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By Mark Ward
BBC News Online technology correspondent
Mobile phones are sounding much better these days.
Cramming good games into standard phones is not easy
Largely because handsets that can play polyphonic ringtones are becoming standard.
Even the so-called Nokia Tune, the one that goes diddle-um-dum, diddle-um-dum, diddle-um dum-dum, has been updated for more melodic mobiles.
But the same has not necessarily happened to the music you get with the games you play on your phone.
Sadly, says Kristian Segerstrale of mobile game maker Macrospace, there is no guarantee that just because a phone can play polyphonic ringtones it will do the same for games.
By contrast games on phones are looking better than they ever did.
Phone games are looking and sounding better
"People have generally realised it's not just about Snake or retro Asteroids," says John Ozimek, head of marketing for Macrospace, "a mobile game does not mean you are compromising."
Audio in games looks set to get a lot better thanks, in part, to 80s pop pioneer Thomas Dolby.
Mr Dolby is the founder of software firm Beatnik which has campaigned relentlessly in mobile phone technology forums for a standard way to create audio files for handsets.
The result now is the Beatnik Audio Engine which looks set to make phone games sound as good as they look.
"The data descriptions produced by the Engine are very small but you get a very rich audio experience," says Jeremy Copp of Beatnik.
"It means game makers do not have to build audio functionality into their game, it's a standard interface to take advantage of that."
One of the first games to take full advantage of the Midi audio abilities of Beatnik is Fatal Force made by Macrospace.
Mr Copp says the sound files for the whole game are less than 20 kilobytes in size. By comparison the image at the top of this story is almost half that size.
Kids, phones and games - a good mix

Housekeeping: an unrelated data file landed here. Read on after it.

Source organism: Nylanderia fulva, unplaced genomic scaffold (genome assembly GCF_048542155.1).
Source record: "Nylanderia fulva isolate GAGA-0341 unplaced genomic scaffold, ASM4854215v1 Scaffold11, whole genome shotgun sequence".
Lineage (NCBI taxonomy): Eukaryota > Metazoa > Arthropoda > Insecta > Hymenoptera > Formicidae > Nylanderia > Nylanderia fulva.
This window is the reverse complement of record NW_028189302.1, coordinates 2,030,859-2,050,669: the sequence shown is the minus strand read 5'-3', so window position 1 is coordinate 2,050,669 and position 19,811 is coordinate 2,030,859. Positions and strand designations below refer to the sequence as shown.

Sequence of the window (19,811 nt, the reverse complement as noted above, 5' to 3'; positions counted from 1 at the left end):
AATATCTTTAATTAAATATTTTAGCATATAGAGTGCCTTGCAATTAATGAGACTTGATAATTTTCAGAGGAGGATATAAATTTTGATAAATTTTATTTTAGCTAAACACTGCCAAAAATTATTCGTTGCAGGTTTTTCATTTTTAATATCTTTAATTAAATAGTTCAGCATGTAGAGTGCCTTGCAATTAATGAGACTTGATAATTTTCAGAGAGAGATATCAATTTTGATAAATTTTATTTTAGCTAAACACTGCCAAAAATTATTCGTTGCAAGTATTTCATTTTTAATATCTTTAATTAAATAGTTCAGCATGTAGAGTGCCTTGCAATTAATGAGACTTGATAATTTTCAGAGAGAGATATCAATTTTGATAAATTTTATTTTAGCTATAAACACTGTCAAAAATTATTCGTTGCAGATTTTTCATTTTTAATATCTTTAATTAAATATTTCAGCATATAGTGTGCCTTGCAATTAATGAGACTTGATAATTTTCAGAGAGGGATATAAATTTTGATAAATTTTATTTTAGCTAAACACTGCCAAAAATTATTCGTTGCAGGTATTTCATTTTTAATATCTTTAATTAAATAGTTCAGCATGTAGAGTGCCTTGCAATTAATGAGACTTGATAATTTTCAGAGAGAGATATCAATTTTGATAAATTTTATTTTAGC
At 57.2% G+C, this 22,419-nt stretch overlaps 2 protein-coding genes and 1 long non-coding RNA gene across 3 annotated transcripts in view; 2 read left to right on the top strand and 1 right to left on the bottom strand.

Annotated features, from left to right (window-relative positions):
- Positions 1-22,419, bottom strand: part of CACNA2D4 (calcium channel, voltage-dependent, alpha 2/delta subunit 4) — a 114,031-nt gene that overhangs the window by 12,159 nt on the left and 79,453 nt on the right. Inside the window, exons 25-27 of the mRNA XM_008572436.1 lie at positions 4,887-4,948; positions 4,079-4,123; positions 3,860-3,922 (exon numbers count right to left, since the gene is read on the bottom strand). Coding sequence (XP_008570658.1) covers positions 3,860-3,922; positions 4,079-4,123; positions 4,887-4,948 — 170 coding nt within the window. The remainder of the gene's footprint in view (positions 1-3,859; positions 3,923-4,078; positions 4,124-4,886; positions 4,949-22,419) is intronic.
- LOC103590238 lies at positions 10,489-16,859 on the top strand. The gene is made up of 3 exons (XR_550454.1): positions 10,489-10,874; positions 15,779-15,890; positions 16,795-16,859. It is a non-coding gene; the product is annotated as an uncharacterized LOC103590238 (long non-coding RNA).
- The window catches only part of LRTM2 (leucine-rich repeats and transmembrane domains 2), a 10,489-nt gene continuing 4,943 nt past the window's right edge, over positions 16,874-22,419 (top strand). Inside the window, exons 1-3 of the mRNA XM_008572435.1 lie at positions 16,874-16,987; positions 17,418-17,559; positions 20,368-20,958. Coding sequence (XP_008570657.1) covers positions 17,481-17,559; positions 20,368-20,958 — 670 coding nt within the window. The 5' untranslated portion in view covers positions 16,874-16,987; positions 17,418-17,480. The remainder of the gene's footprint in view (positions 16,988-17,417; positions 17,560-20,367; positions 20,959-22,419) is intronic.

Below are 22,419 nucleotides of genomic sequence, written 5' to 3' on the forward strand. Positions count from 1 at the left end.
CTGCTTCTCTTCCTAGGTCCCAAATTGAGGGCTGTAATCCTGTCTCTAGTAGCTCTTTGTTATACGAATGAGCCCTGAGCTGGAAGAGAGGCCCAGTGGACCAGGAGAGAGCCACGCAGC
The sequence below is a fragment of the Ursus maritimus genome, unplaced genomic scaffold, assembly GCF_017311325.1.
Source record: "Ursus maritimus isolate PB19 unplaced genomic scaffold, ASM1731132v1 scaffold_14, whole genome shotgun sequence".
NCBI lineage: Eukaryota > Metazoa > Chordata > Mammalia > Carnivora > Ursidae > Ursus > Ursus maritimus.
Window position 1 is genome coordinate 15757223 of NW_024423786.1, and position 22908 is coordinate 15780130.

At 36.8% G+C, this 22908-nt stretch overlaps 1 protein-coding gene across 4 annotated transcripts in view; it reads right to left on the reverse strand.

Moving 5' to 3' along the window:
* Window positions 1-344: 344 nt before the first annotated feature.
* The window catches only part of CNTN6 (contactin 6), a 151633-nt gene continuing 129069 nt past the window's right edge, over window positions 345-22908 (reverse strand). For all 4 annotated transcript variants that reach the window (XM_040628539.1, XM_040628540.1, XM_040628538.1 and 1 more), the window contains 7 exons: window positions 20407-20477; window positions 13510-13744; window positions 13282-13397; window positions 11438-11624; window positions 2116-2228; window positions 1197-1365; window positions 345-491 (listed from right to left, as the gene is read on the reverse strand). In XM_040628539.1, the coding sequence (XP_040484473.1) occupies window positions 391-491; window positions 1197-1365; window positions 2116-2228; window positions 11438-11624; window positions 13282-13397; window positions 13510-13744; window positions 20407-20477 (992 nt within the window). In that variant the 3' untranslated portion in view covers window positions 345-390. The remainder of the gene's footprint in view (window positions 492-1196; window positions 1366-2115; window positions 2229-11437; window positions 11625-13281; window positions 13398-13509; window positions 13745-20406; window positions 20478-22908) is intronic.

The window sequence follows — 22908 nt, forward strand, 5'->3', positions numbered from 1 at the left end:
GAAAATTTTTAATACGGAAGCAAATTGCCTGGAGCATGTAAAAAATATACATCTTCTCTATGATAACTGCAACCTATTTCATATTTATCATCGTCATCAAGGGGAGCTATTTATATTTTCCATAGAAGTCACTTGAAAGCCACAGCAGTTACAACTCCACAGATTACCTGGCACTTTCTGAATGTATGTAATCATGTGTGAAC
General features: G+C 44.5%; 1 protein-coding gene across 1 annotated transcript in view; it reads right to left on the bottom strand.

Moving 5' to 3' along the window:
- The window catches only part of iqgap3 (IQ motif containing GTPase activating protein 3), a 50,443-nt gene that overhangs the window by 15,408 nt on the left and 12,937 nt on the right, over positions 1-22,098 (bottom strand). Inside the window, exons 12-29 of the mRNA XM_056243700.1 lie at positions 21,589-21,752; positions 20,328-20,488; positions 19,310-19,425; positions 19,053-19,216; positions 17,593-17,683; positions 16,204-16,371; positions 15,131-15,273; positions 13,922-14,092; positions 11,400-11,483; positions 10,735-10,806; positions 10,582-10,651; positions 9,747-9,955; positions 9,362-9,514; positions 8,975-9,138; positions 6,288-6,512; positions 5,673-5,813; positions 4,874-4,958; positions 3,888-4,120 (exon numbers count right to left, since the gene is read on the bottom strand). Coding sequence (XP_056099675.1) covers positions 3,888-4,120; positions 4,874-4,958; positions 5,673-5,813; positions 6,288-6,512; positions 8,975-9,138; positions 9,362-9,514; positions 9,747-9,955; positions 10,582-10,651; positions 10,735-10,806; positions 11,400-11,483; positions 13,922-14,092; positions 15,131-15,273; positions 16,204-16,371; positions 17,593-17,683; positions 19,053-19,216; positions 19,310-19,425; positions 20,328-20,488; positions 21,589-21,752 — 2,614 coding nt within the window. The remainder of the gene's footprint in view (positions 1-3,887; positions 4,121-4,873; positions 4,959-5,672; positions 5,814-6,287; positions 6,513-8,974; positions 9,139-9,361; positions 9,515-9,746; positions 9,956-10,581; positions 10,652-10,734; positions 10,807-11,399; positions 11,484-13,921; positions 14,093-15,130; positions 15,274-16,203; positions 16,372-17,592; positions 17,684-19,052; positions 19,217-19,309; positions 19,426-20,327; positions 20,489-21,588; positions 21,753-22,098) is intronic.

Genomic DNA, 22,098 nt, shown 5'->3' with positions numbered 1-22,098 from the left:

Although phones that measure memory in megabytes are becoming available, mobile game makers aim at the middle of the market where processing power is still relatively puny.
Anne-Marie Larkin, chief technology officer of mobile software firm Esmertec, says mass market phones typically have onboard an ARM 7 processor running at 30-50Mhz.
"That's a pretty small footprint," she says, adding that consumers could take a long time to trade up to more powerful handsets.
The small size of the Beatnik files means that game makers have much more freedom to use sounds and music at key moments in the game.
Mr Segerstrale says sorting out audio for games was much easier than almost every other aspect of producing a playable title for handsets.
Old style sounds
He says a typical game for a mobile phone would have to be written in six languages, conform to more than 83 different operator specifications and work on many different sorts of phones.
Often, he says, they end up with hundreds of versions of games.
Dedicated game phones are starting to appear
The standardised audio system means that, instead of just having sounds when aliens are killed, says Mr Segerstrale, sounds can be associated with many more events.
It makes it possible to make theme tunes for separate game screens and certain characters in the game can have their own signature tune.
Jan Weber, head of mobile games review site Midlet Review, says game sounds had come a long way.
"Having started with beep sounds and music mobile gamers are now able to listen to nice music as well as to impressive sound effects."
He likens phone music now to the standard that gamers got with the Amiga and the Commodore 64.
But, he says, this is a big improvement on the days when he began reviewing games for phones such as the Siemens AL45i which provided only a few beeps for the Bricks, Worm and i-Skiing games it had onboard.
The future, says Mr Copp, will involve the ability to sample and include real world sounds for screeching tyres in driving games or gunshots in shooters.